Since it is clear that the piece is interested in linguistics – in the use of language and the meaning or lack of meaning that can be taken from it – I find it no coincidence that the protagonist is merely named with the algebraic unknown, “X.” It is reminiscent of Kafka, who knew of the debris that clings to names, and of the – perhaps unwanted – storied histories that go along with them. Like the surveyor known only as, “K.” who enters the village at the start of Kafka’s The Castle, Mataratas’ protagonist “X” offers scant clues to his past or identity: “X calls himself a secret, a puzzle, he will tell no intimate details and will share no sadnesses.”
When X misreads a quote from Roberto Bolaño (mistaking “comers” for “comets”), he “is amazed by his misunderstanding but then he remembers that post–modernism is dead.” It raises fascinating questions about a writer’s use of similarly spelled words. Should the writer be careful to select words that would not be mistaken for similar sounding words with entirely different meanings? Is it even possible for a writer to anticipate this?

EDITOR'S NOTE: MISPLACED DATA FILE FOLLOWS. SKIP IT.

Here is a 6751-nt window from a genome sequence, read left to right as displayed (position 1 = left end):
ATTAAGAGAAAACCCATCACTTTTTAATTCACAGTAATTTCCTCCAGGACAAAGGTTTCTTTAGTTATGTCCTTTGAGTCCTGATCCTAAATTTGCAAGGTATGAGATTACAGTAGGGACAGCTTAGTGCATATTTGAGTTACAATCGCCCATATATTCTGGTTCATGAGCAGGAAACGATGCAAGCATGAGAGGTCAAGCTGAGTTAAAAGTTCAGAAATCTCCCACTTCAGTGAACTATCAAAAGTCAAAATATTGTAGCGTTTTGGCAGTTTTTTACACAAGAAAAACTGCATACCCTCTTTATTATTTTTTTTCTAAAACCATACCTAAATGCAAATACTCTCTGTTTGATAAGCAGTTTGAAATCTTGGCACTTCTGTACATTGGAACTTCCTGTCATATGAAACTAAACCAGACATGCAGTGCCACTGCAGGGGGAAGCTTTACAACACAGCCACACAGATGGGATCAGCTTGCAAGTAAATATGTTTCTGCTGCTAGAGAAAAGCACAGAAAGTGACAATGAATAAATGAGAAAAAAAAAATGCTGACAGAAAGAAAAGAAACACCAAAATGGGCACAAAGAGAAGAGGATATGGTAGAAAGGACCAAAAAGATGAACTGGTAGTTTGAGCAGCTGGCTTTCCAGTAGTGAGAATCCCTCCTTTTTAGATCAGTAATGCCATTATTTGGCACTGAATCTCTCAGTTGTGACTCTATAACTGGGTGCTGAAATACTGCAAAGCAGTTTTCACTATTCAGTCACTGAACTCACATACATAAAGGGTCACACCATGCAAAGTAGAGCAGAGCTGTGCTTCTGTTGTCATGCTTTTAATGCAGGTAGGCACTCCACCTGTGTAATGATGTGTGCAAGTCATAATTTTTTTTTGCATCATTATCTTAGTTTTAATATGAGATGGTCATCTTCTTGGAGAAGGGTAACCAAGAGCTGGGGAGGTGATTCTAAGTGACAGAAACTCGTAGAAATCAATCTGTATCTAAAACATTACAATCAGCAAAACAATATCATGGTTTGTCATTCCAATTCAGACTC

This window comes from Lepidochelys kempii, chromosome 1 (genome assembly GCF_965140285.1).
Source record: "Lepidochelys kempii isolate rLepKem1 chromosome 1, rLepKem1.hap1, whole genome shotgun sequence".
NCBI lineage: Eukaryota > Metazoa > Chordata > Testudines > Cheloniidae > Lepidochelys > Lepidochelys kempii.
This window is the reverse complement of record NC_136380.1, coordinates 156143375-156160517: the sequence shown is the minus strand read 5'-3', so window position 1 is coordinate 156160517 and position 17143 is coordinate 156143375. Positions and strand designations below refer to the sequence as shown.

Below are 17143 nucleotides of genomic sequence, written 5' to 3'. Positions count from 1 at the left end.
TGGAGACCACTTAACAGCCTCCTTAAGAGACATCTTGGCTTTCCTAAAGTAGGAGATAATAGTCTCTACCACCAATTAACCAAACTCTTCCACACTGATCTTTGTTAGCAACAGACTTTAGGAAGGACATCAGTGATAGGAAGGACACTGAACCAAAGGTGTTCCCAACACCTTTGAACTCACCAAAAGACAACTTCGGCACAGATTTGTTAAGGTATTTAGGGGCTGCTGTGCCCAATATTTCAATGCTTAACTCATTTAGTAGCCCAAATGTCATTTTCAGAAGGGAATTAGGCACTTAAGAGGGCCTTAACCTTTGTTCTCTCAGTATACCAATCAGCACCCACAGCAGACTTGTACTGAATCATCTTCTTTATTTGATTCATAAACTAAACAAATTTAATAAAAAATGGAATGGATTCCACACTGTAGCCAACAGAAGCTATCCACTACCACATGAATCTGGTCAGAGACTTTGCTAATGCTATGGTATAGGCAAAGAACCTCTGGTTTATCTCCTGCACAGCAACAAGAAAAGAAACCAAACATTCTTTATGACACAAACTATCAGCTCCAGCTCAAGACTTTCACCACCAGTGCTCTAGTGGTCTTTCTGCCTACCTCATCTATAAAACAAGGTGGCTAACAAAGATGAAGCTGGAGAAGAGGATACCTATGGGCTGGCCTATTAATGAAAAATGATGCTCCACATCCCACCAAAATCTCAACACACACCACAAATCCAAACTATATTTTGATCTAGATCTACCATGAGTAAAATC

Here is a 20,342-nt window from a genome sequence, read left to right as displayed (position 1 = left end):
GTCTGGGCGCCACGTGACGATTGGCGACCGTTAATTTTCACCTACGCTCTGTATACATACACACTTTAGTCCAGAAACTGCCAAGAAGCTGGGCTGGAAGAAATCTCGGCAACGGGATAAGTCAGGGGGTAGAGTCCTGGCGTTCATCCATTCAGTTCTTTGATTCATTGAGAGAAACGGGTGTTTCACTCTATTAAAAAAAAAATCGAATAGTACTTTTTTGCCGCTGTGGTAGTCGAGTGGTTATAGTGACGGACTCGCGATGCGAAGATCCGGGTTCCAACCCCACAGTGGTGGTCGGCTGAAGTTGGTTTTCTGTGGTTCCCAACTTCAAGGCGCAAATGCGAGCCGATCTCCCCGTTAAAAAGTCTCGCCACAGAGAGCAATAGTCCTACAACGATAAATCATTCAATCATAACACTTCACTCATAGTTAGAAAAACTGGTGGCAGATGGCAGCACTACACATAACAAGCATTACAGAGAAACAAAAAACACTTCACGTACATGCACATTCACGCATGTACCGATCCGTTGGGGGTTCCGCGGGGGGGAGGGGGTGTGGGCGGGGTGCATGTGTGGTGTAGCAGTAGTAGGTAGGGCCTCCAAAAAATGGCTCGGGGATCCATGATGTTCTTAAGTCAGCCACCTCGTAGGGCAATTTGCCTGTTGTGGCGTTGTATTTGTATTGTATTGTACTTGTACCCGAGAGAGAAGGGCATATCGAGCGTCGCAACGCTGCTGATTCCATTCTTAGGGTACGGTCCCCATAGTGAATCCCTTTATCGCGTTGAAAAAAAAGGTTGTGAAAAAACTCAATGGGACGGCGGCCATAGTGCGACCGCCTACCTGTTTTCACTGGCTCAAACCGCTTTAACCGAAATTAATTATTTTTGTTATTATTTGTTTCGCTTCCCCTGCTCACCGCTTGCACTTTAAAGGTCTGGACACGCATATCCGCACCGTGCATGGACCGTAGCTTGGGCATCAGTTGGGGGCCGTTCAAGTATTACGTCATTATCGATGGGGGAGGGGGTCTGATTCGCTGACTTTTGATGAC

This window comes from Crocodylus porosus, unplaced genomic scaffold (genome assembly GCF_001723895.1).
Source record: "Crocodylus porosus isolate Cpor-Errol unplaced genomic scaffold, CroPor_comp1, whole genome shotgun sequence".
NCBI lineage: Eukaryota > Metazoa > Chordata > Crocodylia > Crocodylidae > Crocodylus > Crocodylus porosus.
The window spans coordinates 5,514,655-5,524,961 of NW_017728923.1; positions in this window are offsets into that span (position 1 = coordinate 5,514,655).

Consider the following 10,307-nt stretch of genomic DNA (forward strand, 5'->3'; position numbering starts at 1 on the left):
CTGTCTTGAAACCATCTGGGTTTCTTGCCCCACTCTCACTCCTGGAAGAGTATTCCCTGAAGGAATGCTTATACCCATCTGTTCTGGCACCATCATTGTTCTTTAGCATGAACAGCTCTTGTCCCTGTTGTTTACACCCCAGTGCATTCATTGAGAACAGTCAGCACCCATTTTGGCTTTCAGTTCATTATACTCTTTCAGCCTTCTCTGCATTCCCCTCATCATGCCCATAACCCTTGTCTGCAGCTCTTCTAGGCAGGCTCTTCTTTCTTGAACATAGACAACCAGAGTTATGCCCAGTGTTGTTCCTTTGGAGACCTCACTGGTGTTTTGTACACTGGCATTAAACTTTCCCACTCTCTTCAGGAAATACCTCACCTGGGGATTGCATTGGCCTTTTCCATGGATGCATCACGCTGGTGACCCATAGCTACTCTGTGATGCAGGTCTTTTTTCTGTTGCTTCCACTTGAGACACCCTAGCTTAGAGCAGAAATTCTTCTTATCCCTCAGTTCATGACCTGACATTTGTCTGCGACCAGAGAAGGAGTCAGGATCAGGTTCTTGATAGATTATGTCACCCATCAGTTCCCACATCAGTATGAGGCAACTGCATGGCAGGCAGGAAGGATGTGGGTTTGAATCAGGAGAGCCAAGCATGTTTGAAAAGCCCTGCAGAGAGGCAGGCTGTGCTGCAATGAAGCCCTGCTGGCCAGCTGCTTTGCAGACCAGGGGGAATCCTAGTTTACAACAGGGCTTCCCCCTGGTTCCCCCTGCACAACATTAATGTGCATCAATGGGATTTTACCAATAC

X’s memory has been called into question, and his recollection of post–modernism’s death seems dubious, as he had previously referred to a Derridean character he described as a “bad linguist, with a generally pessimistic outlook on meaning.” The message this linguist left to X: “A word is like a marionette strung to a billion unintentions (and one or two conscious intentions).” Ironically, X reports, “The rest of the message is unintelligible,” implying that perhaps the linguist’s theory has some traction.